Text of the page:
Up and walked to Mr. Povy’s by appointment, where I found him and Creed busy about fitting things for the Committee, and thence we to my Lord Ashly’s, where to see how simply, beyond all patience, Povy did again, by his many words and no understanding, confound himself and his business, to his disgrace, and rendering every body doubtfull of his being either a foole or knave, is very wonderfull. We broke up all dissatisfied, and referred the business to a meeting of Mr. Sherwin and others to settle, but here it was mighty strange methought to find myself sit herein Committee with my hat on, while Mr. Sherwin stood bare as a clerke, with his hat off to his Lord Ashly and the rest, but I thank God I think myself never a whit the better man for all that.
Thence with Creed to the ‘Change and Coffee-house, and so home, where a brave dinner, by having a brace of pheasants and very merry about Povy’s folly.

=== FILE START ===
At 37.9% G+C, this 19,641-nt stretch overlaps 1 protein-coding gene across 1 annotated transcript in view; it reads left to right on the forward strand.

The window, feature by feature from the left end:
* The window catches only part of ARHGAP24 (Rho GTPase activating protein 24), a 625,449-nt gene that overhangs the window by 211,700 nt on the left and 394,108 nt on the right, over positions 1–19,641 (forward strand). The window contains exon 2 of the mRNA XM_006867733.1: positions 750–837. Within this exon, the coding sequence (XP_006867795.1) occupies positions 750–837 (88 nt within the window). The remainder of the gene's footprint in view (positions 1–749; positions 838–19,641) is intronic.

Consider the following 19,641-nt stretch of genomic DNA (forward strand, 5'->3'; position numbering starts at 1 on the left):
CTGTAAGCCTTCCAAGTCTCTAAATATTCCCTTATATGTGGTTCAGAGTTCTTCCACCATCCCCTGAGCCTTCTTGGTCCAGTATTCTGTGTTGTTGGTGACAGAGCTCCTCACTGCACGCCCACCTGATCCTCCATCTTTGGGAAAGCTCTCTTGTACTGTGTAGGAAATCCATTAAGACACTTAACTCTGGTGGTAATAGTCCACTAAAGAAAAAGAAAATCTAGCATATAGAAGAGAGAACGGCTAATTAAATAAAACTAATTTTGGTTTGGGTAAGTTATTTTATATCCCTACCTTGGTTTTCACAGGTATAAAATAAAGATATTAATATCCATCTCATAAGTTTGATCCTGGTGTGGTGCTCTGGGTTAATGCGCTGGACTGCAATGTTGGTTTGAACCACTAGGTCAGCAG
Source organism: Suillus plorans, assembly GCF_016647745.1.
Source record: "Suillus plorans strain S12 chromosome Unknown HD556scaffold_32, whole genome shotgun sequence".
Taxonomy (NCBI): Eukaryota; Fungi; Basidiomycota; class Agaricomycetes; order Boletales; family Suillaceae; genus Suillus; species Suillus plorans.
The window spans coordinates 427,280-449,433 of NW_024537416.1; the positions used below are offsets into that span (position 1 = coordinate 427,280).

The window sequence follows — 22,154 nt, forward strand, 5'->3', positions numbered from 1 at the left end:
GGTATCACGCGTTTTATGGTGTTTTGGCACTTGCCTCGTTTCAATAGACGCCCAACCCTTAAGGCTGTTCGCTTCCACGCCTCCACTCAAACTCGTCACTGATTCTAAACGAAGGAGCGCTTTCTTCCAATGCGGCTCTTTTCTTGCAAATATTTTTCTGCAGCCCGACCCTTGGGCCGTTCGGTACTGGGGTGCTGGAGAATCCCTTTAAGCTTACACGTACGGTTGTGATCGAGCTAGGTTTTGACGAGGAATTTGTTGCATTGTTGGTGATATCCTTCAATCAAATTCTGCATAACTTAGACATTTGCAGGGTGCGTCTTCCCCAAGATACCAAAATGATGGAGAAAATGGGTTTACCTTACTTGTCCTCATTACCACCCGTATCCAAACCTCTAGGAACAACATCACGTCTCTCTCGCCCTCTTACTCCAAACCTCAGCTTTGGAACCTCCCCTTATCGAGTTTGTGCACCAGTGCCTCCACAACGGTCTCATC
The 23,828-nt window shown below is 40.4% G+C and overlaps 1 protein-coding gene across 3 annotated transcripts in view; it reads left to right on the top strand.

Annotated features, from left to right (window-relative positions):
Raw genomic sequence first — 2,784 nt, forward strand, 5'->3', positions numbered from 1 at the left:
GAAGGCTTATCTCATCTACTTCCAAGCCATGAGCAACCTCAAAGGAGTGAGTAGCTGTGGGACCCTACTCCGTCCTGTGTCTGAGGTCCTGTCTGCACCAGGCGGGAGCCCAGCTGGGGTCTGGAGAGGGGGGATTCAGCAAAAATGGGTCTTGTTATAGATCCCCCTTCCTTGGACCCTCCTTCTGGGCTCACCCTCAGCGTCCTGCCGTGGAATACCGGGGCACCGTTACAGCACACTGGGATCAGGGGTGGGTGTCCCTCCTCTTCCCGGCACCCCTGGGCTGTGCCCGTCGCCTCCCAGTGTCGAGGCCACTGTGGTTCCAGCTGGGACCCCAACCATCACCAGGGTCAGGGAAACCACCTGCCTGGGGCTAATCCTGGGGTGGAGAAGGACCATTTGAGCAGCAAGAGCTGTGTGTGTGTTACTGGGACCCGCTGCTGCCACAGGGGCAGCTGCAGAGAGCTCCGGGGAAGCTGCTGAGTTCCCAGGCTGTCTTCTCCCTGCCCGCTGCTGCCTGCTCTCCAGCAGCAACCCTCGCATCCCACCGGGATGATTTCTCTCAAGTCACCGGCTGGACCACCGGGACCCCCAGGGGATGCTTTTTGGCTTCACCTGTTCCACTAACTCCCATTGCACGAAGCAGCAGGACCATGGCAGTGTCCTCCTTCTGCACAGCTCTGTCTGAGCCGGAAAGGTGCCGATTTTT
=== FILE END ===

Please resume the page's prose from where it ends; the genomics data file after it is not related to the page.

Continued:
So anon to the office, and there sitting very late, and then after a little time at Sir W. Batten’s, where I am mighty great and could if I thought it fit continue so, I to the office again, and there very late, and so home to the sorting of some of my books, and so to bed, the weather becoming pretty warm, and I think and hope the frost will break.
to see simply
beyond all words
rendering every body wonderful
to meet others as I find myself
with ash for dinner and a little hope
the frost will break
Erasure poem derived from The Diary of Samuel Pepys, Tuesday 17 January 1665.